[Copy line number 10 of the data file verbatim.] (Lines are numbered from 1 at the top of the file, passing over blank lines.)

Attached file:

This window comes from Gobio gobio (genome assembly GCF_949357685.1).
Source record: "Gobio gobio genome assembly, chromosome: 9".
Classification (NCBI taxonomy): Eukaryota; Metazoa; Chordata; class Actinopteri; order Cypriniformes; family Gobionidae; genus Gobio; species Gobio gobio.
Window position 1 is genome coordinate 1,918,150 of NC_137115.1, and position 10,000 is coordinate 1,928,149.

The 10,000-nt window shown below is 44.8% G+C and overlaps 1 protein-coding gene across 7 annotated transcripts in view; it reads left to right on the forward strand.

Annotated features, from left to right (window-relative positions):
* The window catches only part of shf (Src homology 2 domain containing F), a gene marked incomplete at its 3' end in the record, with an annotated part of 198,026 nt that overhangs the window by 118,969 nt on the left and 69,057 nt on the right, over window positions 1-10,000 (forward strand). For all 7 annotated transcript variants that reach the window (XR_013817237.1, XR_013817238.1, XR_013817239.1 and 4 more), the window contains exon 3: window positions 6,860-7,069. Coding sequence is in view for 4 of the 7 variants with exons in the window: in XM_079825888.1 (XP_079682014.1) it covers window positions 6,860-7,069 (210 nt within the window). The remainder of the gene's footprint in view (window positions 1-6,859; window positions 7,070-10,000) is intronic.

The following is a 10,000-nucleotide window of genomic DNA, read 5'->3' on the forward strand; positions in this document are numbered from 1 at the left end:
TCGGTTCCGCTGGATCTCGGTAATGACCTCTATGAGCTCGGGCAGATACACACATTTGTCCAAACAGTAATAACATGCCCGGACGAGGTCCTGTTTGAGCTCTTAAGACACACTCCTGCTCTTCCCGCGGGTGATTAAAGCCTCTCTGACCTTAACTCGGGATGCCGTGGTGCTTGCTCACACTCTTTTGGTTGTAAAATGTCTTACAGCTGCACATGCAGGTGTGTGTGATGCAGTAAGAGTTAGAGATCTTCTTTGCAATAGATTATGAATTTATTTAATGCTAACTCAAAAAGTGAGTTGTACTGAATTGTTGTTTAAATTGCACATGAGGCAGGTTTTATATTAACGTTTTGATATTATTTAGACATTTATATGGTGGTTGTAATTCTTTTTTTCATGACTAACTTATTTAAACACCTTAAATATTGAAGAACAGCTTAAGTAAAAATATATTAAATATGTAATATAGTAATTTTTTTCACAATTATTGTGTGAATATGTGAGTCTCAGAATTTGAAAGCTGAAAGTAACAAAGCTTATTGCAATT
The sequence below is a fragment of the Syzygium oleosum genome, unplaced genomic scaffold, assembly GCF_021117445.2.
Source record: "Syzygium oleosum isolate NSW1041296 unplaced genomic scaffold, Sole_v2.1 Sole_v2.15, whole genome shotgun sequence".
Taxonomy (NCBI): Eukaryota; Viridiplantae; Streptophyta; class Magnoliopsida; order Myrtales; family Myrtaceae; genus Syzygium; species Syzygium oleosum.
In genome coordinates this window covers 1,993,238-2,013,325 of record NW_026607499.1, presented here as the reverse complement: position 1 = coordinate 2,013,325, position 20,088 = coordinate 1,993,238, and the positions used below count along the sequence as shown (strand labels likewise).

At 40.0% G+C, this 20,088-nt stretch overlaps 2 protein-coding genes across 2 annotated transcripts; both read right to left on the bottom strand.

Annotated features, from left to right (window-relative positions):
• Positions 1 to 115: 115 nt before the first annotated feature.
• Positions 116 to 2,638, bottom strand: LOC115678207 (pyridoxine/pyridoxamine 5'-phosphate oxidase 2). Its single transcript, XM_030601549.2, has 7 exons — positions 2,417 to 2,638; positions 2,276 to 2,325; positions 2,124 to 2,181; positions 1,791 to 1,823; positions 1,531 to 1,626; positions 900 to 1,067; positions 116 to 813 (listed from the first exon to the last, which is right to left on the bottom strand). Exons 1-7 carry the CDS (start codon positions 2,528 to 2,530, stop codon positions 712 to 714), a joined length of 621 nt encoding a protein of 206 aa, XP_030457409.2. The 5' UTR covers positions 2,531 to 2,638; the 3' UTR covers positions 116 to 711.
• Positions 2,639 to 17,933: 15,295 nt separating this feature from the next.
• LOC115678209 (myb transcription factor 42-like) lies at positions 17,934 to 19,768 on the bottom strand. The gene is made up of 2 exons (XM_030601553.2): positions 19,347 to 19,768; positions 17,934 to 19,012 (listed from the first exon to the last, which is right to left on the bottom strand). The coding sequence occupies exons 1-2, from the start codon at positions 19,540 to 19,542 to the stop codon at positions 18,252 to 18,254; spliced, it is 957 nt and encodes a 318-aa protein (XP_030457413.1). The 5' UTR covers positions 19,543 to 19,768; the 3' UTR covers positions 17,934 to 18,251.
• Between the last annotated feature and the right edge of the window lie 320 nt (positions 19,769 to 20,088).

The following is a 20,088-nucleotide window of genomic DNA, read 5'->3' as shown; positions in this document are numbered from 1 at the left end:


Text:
The sequence below is a fragment of the Syzygium oleosum genome, unplaced genomic scaffold, assembly GCF_021117445.2.